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Modulators of the Apelin Receptor

Fitzpatrick, Christopher Mark (2018) Modulators of the Apelin Receptor. PhD thesis, University of Leeds.

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The treatment of age and lifestyle related diseases remain at the forefront of modern medicine. Conditions such as strokes and ischemic heart disease contribute to millions of deaths across the world every year, and cancer persists as one of the most prevalent diseases in the world. Hypertension, or high blood pressure, contributes as the largest risk factor for strokes and heart failure. Treatments in this area have been revolutionised since the 1950s, but hypertension remains an issue worldwide – especially in countries with a high obesity rate, and in aging populations. Approximately 1 in 4 adults in the world have high blood pressure, and it was attributed as being directly responsible for 10.7 million deaths worldwide in 2015. The rate of incidence in the UK is even higher than the worldwide average, with nearly 30% of adults estimated to have higher than recommended blood pressure. The need for new and effective treatments is therefore pressing, and may result in saving lives across the world. Cancer represents both one of the most common, and one of the most devastating diseases in the world. From an estimated 14.1 million cases reported in 2012, there were over 8 million fatalities. Even with improving treatments and new methods for combatting the most common forms of cancer, overall prognosis for cancer treatments remains poor, and therapies often take the form of harmful chemo and radiotherapy. In the UK alone, there are over 350,000 new cases of cancer reported each year, and Cancer Research UK estimates that the cancer incidence rate has increased by over 13% since 1990 – due to a combination of extended lifespans and lifestyle changes. This thesis will demonstrate that the apelinergic system – compromised of the APJ receptor and its ligands, the apelin peptides – offers the opportunity for powerful new therapies for both hypertension and various cancer types. The identification of powerful APJ agonists, their characterisation in vivo, and the potential of these compounds to form the basis of new treatments for hypertension will then be reported. Also proposed are methods for the identification of APJ antagonists, with their potential for use as cancer therapies highlighted.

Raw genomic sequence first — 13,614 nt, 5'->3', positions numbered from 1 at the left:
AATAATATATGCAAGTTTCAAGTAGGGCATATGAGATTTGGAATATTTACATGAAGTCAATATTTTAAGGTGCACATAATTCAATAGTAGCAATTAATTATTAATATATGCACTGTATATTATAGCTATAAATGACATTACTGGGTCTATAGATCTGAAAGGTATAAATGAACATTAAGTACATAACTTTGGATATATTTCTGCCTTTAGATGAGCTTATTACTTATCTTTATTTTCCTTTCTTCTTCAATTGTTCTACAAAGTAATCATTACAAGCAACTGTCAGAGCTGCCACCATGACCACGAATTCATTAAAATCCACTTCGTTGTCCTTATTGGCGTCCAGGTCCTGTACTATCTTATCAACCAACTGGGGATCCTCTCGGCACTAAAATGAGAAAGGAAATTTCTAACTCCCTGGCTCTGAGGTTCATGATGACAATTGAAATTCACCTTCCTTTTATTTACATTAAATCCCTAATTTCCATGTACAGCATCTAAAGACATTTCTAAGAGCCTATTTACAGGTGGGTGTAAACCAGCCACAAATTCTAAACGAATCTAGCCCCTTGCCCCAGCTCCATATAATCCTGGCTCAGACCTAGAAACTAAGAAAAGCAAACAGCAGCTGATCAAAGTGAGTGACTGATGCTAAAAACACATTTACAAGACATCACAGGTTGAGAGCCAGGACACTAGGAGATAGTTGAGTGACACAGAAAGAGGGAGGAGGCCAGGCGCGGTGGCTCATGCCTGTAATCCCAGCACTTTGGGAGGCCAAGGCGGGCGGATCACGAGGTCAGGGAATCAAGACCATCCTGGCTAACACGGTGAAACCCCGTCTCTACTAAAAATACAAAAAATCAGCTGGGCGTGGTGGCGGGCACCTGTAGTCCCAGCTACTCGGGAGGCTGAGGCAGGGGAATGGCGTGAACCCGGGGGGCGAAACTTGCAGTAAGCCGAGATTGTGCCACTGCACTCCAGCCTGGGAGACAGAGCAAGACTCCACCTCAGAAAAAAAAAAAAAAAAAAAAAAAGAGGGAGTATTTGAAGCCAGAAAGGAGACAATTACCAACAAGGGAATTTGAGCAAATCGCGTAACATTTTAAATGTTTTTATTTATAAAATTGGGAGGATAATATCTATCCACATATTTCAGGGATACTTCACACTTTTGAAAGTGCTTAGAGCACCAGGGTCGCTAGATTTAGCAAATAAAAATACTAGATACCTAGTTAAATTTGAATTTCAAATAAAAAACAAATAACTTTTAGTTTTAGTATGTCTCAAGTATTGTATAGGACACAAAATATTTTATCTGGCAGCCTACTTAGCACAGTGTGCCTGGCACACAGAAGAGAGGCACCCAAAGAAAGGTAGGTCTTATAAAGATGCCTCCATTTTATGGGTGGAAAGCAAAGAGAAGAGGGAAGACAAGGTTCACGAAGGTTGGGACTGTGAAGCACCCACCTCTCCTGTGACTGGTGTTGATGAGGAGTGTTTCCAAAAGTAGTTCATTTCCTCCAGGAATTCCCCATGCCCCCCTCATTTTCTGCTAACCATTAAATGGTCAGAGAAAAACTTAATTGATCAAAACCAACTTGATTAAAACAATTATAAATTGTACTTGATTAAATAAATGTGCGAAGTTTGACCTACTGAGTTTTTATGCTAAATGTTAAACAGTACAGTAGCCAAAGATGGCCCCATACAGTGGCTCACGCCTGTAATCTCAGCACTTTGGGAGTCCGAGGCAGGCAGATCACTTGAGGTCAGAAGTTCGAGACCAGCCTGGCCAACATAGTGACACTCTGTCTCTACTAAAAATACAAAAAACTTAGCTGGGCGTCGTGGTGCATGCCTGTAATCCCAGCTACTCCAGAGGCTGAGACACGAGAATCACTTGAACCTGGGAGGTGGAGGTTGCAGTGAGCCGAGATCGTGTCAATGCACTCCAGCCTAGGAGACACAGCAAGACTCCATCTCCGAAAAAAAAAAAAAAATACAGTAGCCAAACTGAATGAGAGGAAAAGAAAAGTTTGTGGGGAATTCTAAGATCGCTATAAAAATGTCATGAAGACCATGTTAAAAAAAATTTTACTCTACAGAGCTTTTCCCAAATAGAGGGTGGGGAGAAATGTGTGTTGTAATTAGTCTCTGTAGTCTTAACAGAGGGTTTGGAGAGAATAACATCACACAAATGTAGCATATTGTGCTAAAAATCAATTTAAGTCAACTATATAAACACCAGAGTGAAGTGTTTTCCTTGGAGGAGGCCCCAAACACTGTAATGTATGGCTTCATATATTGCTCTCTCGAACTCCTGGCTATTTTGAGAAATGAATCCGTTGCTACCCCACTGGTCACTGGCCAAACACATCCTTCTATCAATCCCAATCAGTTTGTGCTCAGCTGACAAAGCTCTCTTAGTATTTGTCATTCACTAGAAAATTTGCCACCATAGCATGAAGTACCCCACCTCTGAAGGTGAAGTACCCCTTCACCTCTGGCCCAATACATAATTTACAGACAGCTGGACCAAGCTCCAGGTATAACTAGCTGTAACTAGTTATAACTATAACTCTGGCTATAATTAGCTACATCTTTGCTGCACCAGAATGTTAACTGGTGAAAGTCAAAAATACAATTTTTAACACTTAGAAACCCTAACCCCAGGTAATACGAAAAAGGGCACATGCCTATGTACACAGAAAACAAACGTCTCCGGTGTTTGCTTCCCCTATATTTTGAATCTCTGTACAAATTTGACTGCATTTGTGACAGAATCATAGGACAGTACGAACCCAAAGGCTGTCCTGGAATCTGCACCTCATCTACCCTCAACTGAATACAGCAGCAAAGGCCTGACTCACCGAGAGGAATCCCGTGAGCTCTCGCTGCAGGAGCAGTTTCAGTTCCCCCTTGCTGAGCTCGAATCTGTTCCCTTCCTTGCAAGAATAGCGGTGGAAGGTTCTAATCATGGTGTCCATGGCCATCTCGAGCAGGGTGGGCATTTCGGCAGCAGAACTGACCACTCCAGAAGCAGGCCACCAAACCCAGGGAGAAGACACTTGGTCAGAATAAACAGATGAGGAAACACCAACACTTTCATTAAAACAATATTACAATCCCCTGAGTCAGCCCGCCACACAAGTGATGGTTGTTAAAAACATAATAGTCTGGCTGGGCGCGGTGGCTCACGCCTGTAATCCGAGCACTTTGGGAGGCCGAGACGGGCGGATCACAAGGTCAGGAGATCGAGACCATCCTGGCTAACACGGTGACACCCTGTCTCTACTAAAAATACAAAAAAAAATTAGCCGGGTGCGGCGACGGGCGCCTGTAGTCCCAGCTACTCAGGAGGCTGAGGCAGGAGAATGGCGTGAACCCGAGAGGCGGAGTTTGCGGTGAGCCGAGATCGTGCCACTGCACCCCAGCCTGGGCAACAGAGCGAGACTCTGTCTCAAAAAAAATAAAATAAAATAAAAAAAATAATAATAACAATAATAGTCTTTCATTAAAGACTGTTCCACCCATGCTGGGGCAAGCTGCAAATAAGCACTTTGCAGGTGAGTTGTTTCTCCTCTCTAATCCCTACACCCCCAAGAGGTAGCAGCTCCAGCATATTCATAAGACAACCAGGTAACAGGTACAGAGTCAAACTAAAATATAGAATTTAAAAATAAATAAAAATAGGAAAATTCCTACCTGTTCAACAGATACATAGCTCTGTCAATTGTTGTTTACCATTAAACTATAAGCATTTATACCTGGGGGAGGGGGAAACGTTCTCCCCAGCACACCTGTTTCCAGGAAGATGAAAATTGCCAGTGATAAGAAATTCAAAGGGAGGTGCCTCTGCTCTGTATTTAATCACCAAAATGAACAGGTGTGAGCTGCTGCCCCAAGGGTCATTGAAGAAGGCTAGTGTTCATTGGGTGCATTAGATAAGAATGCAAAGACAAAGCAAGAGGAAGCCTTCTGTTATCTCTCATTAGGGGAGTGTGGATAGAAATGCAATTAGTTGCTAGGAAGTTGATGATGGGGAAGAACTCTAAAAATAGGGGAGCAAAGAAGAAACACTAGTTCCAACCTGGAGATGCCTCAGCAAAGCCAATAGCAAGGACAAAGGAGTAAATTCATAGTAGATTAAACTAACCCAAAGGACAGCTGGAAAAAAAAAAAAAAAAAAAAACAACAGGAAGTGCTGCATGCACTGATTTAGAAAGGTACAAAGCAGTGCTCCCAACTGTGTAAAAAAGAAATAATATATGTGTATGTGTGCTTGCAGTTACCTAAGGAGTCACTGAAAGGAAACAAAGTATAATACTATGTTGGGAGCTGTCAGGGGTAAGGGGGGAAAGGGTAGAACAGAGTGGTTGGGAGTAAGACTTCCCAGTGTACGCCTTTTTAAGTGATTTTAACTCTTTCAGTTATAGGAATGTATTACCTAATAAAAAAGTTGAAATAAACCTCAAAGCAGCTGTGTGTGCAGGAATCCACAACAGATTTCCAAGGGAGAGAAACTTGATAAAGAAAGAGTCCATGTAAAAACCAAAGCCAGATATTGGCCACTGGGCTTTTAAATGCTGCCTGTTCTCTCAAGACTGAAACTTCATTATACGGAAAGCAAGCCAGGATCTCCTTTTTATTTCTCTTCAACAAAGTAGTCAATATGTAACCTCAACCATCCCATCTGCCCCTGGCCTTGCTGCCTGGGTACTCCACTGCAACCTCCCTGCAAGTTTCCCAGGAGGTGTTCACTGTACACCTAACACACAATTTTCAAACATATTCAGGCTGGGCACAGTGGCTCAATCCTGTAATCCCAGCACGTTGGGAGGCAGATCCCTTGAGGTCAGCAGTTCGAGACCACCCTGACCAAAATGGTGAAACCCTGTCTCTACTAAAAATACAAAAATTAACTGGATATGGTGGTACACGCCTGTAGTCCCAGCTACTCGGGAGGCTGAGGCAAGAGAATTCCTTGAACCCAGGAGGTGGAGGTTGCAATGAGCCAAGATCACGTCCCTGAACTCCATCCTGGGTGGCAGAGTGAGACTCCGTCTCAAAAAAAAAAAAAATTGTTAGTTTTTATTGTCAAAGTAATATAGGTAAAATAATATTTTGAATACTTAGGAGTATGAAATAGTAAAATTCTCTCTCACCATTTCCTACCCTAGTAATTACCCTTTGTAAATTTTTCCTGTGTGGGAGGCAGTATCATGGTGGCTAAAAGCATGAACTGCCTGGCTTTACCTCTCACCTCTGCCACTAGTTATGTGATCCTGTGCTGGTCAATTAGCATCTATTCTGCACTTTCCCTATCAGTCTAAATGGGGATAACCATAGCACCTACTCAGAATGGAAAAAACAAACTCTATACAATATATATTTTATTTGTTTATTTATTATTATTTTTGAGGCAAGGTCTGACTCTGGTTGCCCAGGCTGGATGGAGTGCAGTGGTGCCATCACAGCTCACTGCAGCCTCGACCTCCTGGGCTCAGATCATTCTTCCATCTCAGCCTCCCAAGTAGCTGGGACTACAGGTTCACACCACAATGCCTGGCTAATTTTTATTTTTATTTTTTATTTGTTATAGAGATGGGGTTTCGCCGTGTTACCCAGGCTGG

Item Type: Thesis (PhD)
Related URLs:
Keywords: Apelin, APJ, Hypertension, Angiogensis, Cancer, Vasodilation
Academic Units: The University of Leeds > Faculty of Maths and Physical Sciences (Leeds) > School of Chemistry (Leeds)
Depositing User: Mr Christopher Fitzpatrick
Date Deposited: 17 Jan 2019 11:49
Last Modified: 17 Jan 2019 11:49
URI: http://etheses.whiterose.ac.uk/id/eprint/22480

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